Frankfurt, as the financial hub of Germany, is a city you'd expect would be expensive. Though it's probably far from the likes of Paris, New York, and London, there's reason to believe that the living costs here would be high. But then again, for a city known for handling the finances and economy of one of the wealthiest and most powerful countries in the world, what would you expect? Big bankers live here. Big businesses have set u shop here. Of course, it's only natural that living here would cost a lot of money. But does it, really? Here's what you need to know.
Costs of Renting in Frankfurt
Let's start with the rent in Frankfurt. More often than not, a city's common rental fees serve as a good basis in determining just how its living costs are. Here in Frankfurt, they commonly range from €800.00 to €3,000.00 a month. Not bad if you think about it. While other equally prominent cities have their common rental fees range within the thousands and the tens of thousands (sometimes even hundreds of thousands), you can actually find a luxury home in Frankfurt
for less than €1,000.00 a month. And considering that the average net salary here is €3,101.93 per month, it's a very good deal indeed.
Costs of Buying Property in Frankfurt
Now, how about buying your own property in Frankfurt. What's that gotta cost you? As you might expect, a lot! Purchasing land for a home is already expensive no matter where you are, what more if it's in the central financial hub of Germany? Whichever neighborhood in Frankfurt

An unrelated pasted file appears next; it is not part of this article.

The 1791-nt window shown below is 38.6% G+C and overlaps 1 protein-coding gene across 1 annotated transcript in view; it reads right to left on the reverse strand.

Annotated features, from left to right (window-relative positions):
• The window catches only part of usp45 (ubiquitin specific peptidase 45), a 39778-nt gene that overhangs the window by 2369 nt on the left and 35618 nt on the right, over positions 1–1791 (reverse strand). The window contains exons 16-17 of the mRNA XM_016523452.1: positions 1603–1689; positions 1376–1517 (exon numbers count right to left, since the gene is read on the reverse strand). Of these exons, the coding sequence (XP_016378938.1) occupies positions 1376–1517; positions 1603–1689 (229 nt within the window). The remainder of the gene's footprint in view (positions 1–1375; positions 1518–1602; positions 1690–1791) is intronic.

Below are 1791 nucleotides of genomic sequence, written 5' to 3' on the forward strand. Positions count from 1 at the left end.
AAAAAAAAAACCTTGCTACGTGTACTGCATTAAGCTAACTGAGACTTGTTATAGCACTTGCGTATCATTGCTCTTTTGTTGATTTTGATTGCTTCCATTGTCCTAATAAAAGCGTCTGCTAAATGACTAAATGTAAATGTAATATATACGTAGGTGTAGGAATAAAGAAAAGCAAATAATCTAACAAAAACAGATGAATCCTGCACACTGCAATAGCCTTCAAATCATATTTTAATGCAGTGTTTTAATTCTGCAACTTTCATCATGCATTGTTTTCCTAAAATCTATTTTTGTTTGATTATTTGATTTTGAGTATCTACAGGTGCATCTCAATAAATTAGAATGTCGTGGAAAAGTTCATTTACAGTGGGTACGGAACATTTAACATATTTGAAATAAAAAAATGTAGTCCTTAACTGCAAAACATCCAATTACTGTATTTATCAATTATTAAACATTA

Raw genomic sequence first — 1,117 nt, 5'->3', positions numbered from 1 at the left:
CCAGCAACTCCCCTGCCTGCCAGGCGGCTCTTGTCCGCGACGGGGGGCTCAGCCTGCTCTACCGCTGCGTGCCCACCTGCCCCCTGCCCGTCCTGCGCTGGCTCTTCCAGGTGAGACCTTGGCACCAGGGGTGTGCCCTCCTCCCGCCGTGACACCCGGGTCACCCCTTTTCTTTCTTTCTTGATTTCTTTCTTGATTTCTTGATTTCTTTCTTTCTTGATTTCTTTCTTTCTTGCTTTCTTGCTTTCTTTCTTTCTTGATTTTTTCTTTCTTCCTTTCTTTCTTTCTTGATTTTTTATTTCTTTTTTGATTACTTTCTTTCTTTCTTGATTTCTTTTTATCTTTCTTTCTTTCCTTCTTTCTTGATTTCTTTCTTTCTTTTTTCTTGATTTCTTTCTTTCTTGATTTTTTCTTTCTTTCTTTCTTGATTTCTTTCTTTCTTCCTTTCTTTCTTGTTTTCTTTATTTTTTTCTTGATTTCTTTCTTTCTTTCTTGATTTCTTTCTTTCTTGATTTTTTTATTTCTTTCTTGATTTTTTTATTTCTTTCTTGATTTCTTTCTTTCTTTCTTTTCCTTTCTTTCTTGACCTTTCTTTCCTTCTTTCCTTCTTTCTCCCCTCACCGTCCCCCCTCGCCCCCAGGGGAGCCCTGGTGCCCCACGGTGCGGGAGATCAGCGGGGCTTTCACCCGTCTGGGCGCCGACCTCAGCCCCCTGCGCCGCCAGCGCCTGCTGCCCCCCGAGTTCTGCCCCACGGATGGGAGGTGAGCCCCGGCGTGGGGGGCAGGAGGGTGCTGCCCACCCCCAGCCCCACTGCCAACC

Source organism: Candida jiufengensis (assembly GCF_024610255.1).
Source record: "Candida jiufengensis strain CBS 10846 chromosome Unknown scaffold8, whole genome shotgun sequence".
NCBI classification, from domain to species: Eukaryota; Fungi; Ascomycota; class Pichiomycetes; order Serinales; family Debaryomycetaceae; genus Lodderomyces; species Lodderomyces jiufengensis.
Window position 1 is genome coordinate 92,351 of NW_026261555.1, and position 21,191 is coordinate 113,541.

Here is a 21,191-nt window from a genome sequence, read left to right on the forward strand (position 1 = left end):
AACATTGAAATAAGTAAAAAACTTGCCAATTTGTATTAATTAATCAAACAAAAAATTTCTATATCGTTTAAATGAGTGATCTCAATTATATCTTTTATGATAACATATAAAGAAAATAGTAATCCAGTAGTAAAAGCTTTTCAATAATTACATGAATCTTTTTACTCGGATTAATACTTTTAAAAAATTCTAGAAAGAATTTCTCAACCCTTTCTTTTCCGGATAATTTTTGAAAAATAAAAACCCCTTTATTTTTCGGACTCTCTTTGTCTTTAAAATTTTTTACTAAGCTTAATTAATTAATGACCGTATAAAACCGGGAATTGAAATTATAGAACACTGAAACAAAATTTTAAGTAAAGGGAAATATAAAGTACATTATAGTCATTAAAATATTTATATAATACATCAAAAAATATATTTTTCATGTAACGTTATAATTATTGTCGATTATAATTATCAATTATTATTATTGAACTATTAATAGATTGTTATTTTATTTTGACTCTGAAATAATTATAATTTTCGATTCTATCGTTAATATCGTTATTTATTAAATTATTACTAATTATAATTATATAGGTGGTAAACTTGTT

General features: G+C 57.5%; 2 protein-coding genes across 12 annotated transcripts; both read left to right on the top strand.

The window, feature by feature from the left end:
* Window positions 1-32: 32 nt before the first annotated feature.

you choose, you'll still have to shell out tons of money. Specifically, around €6,600.00 to €10,000.00 per square meter for one near the city center. If you choose a place along the outskirts of the city, that will still cost you more or less €4,000.00 to €8,000.00 per square meter.
At the very least, paying for your monthly utilities won't be that bad. In fact, they're possibly the most affordable regular expenses you'll have to face while in Frankfurt. It will only cost you approximately €200.00 to €400.00 for monthly basic bills. This will already include electricity, water, heating, garbage disposal, and the like. As for your wifi connection, this will cost you around €25.00 to €50.00 per month. Depending on which German telecommunications company
you get, it may cost higher but with better coverage and connection. In any case, at least none of them often goes beyond the thousands mark.
Let's talk food this time. How much will it cost you to fill up your fridge, cupboards, and more in Frankfurt? Around €59.35. That is the total common median price for all sorts of food products in the city. Taking into account a liter of milk, 1.5 liters of water, a loaf of bread, a dozen eggs, all sorts of meats, vegetables, and fruits, as well as some snacks and alcohol. All in all, it's not that bad, right? For considerably less than €100.00, you can already get one to two weeks' worth of groceries.
Going grocery shopping is one thing, but what about dining out? Frankfurt may be far from what many would regard as a 'food capital' but it does have its own fair share of top-notch places to eat